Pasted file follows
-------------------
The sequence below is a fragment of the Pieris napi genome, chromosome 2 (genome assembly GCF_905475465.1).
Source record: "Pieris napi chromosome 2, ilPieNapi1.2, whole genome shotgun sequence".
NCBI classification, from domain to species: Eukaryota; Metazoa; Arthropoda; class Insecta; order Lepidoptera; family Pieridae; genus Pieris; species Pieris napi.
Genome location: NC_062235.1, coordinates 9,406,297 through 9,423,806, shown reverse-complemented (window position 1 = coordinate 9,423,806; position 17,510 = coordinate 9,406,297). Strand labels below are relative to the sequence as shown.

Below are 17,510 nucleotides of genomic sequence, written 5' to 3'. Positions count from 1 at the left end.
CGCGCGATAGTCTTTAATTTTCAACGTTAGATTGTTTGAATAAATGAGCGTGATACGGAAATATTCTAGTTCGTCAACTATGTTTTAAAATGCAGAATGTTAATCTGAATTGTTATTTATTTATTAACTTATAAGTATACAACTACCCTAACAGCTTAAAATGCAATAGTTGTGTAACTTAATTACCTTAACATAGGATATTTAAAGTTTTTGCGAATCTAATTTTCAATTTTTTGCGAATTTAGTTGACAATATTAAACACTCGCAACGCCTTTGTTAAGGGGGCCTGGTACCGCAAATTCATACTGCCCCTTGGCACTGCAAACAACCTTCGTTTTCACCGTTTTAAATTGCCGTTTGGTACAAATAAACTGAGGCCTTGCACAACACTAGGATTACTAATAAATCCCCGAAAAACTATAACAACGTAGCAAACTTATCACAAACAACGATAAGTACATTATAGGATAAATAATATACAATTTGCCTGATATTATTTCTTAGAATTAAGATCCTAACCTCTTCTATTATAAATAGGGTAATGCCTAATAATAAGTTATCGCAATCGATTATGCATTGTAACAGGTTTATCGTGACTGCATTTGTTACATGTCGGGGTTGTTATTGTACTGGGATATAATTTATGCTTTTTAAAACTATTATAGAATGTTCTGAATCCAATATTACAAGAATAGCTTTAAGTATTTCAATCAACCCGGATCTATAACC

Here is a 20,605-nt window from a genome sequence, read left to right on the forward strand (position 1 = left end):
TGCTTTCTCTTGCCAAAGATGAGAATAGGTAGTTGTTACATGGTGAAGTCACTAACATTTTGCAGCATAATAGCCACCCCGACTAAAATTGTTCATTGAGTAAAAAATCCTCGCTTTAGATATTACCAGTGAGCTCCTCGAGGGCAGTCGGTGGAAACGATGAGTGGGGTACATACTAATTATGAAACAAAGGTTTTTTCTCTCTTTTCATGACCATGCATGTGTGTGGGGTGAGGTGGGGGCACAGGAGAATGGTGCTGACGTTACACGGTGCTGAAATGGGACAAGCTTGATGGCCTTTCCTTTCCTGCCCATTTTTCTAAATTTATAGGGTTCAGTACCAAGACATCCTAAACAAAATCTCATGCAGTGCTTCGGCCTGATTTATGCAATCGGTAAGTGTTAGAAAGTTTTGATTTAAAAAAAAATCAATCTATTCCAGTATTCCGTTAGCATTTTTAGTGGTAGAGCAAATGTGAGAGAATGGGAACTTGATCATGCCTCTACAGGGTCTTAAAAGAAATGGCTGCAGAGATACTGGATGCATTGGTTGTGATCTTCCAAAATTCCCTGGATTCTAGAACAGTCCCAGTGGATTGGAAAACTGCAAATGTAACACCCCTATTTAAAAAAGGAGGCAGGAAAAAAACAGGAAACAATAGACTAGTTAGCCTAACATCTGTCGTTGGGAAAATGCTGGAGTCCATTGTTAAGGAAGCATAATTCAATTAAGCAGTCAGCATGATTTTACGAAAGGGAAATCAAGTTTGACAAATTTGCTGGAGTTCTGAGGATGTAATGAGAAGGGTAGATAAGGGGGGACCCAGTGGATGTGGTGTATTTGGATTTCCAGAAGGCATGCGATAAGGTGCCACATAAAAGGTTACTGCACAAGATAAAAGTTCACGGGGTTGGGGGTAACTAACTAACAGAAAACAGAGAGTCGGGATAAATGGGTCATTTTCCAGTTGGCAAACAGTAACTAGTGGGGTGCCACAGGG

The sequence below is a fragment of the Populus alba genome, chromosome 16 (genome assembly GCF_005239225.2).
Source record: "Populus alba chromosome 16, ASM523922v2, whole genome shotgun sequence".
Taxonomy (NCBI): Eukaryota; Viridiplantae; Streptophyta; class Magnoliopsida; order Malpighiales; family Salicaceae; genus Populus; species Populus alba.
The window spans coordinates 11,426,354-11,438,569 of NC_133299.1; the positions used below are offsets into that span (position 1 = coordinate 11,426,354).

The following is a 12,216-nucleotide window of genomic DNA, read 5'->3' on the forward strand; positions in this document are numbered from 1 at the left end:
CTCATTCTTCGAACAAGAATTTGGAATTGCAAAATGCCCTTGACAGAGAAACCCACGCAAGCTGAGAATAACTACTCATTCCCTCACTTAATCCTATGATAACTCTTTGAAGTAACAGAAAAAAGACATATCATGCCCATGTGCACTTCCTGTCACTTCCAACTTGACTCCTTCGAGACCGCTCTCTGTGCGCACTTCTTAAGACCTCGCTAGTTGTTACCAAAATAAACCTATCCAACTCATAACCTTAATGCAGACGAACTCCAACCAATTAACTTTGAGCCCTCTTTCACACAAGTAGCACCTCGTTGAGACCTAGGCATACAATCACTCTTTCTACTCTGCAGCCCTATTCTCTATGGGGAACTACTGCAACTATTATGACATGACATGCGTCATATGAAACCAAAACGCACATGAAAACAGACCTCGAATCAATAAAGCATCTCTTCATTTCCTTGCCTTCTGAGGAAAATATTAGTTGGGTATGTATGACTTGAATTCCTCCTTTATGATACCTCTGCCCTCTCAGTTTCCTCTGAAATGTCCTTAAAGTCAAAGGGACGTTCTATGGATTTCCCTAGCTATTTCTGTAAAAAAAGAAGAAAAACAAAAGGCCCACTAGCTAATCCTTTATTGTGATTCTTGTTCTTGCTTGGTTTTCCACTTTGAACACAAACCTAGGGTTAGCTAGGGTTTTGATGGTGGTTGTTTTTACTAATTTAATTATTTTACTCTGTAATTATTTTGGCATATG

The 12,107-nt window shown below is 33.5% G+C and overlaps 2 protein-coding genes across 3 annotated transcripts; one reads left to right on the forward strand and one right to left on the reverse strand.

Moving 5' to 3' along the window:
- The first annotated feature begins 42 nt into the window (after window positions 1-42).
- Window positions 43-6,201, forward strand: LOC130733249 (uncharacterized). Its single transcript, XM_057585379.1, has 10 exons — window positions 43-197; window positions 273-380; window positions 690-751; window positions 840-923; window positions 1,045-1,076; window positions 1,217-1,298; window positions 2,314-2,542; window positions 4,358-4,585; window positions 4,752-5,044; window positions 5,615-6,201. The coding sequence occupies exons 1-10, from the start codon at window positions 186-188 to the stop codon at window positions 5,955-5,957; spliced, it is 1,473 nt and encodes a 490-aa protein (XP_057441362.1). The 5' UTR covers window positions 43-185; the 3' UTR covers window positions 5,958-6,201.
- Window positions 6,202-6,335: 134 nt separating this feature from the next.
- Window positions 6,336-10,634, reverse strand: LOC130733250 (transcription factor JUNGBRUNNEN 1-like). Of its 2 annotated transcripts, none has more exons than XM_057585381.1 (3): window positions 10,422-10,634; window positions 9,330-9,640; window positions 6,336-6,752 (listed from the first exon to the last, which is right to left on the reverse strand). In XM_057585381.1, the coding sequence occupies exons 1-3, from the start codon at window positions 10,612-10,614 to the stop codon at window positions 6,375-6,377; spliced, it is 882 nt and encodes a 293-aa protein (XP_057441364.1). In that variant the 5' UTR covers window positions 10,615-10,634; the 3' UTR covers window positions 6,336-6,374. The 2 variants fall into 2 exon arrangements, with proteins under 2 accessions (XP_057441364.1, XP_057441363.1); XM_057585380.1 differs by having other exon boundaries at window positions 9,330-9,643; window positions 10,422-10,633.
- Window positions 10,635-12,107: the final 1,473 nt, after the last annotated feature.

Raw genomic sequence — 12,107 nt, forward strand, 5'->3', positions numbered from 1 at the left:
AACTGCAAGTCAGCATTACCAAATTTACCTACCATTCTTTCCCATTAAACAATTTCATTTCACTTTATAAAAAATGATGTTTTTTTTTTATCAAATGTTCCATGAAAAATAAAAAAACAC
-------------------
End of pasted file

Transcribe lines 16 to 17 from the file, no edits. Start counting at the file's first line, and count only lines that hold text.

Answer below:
Moving 5' to 3' along the window:
- The first annotated feature begins 42 nt into the window (after window positions 1-42).